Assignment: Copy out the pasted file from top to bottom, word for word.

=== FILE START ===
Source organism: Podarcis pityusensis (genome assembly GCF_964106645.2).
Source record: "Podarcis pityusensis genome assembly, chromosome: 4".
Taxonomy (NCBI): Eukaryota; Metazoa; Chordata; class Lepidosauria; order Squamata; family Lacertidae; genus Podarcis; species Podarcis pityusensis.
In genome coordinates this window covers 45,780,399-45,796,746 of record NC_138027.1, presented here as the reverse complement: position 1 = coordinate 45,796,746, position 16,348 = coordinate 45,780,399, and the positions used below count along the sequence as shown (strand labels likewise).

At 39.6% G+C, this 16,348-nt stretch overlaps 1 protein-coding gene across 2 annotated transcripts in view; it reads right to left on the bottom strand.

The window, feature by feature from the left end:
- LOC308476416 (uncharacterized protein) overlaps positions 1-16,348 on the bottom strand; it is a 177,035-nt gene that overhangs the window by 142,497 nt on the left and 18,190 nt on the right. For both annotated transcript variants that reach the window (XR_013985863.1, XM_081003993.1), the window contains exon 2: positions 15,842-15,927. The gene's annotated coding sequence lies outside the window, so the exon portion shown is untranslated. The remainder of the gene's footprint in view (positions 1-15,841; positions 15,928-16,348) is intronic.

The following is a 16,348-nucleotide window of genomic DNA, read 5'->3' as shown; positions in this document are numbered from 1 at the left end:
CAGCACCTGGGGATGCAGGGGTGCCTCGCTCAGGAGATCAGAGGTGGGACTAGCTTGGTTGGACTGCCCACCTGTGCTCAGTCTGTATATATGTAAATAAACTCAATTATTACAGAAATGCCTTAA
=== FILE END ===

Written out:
Source organism: Podarcis pityusensis (genome assembly GCF_964106645.2).
Source record: "Podarcis pityusensis genome assembly, chromosome: 4".
Taxonomy (NCBI): Eukaryota; Metazoa; Chordata; class Lepidosauria; order Squamata; family Lacertidae; genus Podarcis; species Podarcis pityusensis.
In genome coordinates this window covers 45,780,399-45,796,746 of record NC_138027.1, presented here as the reverse complement: position 1 = coordinate 45,796,746, position 16,348 = coordinate 45,780,399, and the positions used below count along the sequence as shown (strand labels likewise).

At 39.6% G+C, this 16,348-nt stretch overlaps 1 protein-coding gene across 2 annotated transcripts in view; it reads right to left on the bottom strand.

The window, feature by feature from the left end:
- LOC308476416 (uncharacterized protein) overlaps positions 1-16,348 on the bottom strand; it is a 177,035-nt gene that overhangs the window by 142,497 nt on the left and 18,190 nt on the right. For both annotated transcript variants that reach the window (XR_013985863.1, XM_081003993.1), the window contains exon 2: positions 15,842-15,927. The gene's annotated coding sequence lies outside the window, so the exon portion shown is untranslated. The remainder of the gene's footprint in view (positions 1-15,841; positions 15,928-16,348) is intronic.

The following is a 16,348-nucleotide window of genomic DNA, read 5'->3' as shown; positions in this document are numbered from 1 at the left end:
CAGCACCTGGGGATGCAGGGGTGCCTCGCTCAGGAGATCAGAGGTGGGACTAGCTTGGTTGGACTGCCCACCTGTGCTCAGTCTGTATATATGTAAATAAACTCAATTATTACAGAAATGCCTTAA